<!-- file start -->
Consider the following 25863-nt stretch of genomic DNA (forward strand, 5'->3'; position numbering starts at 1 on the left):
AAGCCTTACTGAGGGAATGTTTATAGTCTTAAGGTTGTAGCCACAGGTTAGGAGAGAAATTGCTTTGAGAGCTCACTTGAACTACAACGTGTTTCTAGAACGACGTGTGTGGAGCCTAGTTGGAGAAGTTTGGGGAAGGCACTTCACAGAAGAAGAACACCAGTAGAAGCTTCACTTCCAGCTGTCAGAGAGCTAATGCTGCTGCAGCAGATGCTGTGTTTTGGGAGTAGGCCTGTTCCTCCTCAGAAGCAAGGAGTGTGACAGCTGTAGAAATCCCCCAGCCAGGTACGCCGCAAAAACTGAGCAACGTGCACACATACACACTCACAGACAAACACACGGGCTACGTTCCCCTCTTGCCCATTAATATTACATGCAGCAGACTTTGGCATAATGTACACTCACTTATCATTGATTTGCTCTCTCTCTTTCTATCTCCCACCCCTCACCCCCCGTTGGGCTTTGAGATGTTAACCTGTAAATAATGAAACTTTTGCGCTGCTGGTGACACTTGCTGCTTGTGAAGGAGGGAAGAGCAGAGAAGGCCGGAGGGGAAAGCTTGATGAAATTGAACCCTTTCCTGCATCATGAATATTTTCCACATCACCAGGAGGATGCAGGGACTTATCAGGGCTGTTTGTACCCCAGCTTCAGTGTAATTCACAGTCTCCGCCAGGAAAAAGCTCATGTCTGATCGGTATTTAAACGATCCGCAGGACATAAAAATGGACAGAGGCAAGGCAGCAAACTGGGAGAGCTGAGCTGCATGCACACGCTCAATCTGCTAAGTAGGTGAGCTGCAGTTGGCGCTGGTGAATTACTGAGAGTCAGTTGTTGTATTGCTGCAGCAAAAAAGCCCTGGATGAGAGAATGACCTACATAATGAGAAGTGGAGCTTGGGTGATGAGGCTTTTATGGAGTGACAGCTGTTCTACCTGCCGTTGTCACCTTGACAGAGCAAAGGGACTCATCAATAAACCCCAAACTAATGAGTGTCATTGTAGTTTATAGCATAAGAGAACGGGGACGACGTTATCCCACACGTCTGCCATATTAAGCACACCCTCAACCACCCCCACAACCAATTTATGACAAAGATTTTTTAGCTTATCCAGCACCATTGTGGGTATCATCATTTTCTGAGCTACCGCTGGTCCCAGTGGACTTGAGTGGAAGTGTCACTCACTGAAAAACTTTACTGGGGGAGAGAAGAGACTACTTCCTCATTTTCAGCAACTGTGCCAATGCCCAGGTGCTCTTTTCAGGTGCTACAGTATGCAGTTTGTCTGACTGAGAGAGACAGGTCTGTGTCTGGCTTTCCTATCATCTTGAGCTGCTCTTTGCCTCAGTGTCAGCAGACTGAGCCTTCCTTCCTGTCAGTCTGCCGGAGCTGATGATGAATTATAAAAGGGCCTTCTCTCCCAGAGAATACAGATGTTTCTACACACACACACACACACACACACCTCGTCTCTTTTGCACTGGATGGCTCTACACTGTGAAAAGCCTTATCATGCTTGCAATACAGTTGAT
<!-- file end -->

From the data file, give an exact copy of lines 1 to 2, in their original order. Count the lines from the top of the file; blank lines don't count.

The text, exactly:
Consider the following 25863-nt stretch of genomic DNA (forward strand, 5'->3'; position numbering starts at 1 on the left):
AAGCCTTACTGAGGGAATGTTTATAGTCTTAAGGTTGTAGCCACAGGTTAGGAGAGAAATTGCTTTGAGAGCTCACTTGAACTACAACGTGTTTCTAGAACGACGTGTGTGGAGCCTAGTTGGAGAAGTTTGGGGAAGGCACTTCACAGAAGAAGAACACCAGTAGAAGCTTCACTTCCAGCTGTCAGAGAGCTAATGCTGCTGCAGCAGATGCTGTGTTTTGGGAGTAGGCCTGTTCCTCCTCAGAAGCAAGGAGTGTGACAGCTGTAGAAATCCCCCAGCCAGGTACGCCGCAAAAACTGAGCAACGTGCACACATACACACTCACAGACAAACACACGGGCTACGTTCCCCTCTTGCCCATTAATATTACATGCAGCAGACTTTGGCATAATGTACACTCACTTATCATTGATTTGCTCTCTCTCTTTCTATCTCCCACCCCTCACCCCCCGTTGGGCTTTGAGATGTTAACCTGTAAATAATGAAACTTTTGCGCTGCTGGTGACACTTGCTGCTTGTGAAGGAGGGAAGAGCAGAGAAGGCCGGAGGGGAAAGCTTGATGAAATTGAACCCTTTCCTGCATCATGAATATTTTCCACATCACCAGGAGGATGCAGGGACTTATCAGGGCTGTTTGTACCCCAGCTTCAGTGTAATTCACAGTCTCCGCCAGGAAAAAGCTCATGTCTGATCGGTATTTAAACGATCCGCAGGACATAAAAATGGACAGAGGCAAGGCAGCAAACTGGGAGAGCTGAGCTGCATGCACACGCTCAATCTGCTAAGTAGGTGAGCTGCAGTTGGCGCTGGTGAATTACTGAGAGTCAGTTGTTGTATTGCTGCAGCAAAAAAGCCCTGGATGAGAGAATGACCTACATAATGAGAAGTGGAGCTTGGGTGATGAGGCTTTTATGGAGTGACAGCTGTTCTACCTGCCGTTGTCACCTTGACAGAGCAAAGGGACTCATCAATAAACCCCAAACTAATGAGTGTCATTGTAGTTTATAGCATAAGAGAACGGGGACGACGTTATCCCACACGTCTGCCATATTAAGCACACCCTCAACCACCCCCACAACCAATTTATGACAAAGATTTTTTAGCTTATCCAGCACCATTGTGGGTATCATCATTTTCTGAGCTACCGCTGGTCCCAGTGGACTTGAGTGGAAGTGTCACTCACTGAAAAACTTTACTGGGGGAGAGAAGAGACTACTTCCTCATTTTCAGCAACTGTGCCAATGCCCAGGTGCTCTTTTCAGGTGCTACAGTATGCAGTTTGTCTGACTGAGAGAGACAGGTCTGTGTCTGGCTTTCCTATCATCTTGAGCTGCTCTTTGCCTCAGTGTCAGCAGACTGAGCCTTCCTTCCTGTCAGTCTGCCGGAGCTGATGATGAATTATAAAAGGGCCTTCTCTCCCAGAGAATACAGATGTTTCTACACACACACACACACACACACACCTCGTCTCTTTTGCACTGGATGGCTCTACACTGTGAAAAGCCTTATCATGCTTGCAATACAGTTGAT